Doga—or yoga with your dog—is a lot of things: a stress buster, a way to spend quality time with your dog, a bonding experience, an offbeat way to get exercise, a socialization experiment. But more than anything, it’s a lesson in in the power your mood has over that of your dog.“Seven to 10 dogs will come in sniffing each other and barking, but once we begin, within 10 minutes every dog is sitting or lying, quietly zenned out,” says Amy Tobin, Doga instructor for Bideawee animal shelter in New York City. “And that is every time.”For a class that produces such dramatic results, the practice of dogs is fairly simple. It involves doing basic yoga postures that incorporate your dog, and focusing on the deep breathing that comes with a regular yoga practice. “You might take a seated posture with your dog in your lap, and while you breathe deeply, the dog takes your cue and starts relaxing.”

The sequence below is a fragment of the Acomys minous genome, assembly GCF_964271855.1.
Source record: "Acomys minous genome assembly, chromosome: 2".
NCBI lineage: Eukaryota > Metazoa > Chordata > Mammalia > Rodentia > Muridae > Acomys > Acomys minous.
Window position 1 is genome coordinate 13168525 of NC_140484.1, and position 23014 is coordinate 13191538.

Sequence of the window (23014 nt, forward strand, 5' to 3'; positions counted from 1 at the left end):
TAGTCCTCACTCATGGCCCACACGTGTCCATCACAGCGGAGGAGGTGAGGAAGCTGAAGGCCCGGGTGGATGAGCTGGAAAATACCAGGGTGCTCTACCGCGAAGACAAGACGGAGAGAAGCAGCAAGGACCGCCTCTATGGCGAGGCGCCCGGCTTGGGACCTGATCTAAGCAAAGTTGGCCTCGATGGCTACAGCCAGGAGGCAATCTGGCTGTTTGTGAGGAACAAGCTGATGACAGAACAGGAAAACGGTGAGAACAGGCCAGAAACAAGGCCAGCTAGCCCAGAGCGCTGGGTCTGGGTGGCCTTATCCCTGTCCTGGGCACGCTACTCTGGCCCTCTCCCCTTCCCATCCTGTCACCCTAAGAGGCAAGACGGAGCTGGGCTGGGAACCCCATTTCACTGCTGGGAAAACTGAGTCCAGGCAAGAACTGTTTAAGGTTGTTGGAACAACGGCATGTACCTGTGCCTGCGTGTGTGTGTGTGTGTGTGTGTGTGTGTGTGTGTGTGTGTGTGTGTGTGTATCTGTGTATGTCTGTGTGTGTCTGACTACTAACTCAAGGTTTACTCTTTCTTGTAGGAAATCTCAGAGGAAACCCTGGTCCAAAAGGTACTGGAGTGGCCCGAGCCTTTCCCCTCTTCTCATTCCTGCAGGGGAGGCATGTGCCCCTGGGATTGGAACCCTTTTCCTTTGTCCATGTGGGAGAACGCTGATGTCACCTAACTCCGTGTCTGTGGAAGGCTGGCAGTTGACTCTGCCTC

Poses vary depending on your dog’s size. Tobin, for instance, has Yorkie, Lucy, who can be lifted up during a standing pose, such as triangle pose. But if you brought a large dog to class, you might do a standing pose and lean lightly on your dog for support.
Doga is not a sweaty, aggressive workout, or anything like the power yoga class you might take at the gym, Tobin says. “It will give you the blissful uninterrupted time to focus on you and your dog.”
And what you learn most often is that dogs are the best yoga teachers of all. “Dogs live in the present; They don’t judge. They live life to the fullest. For them, yoga is all natural.”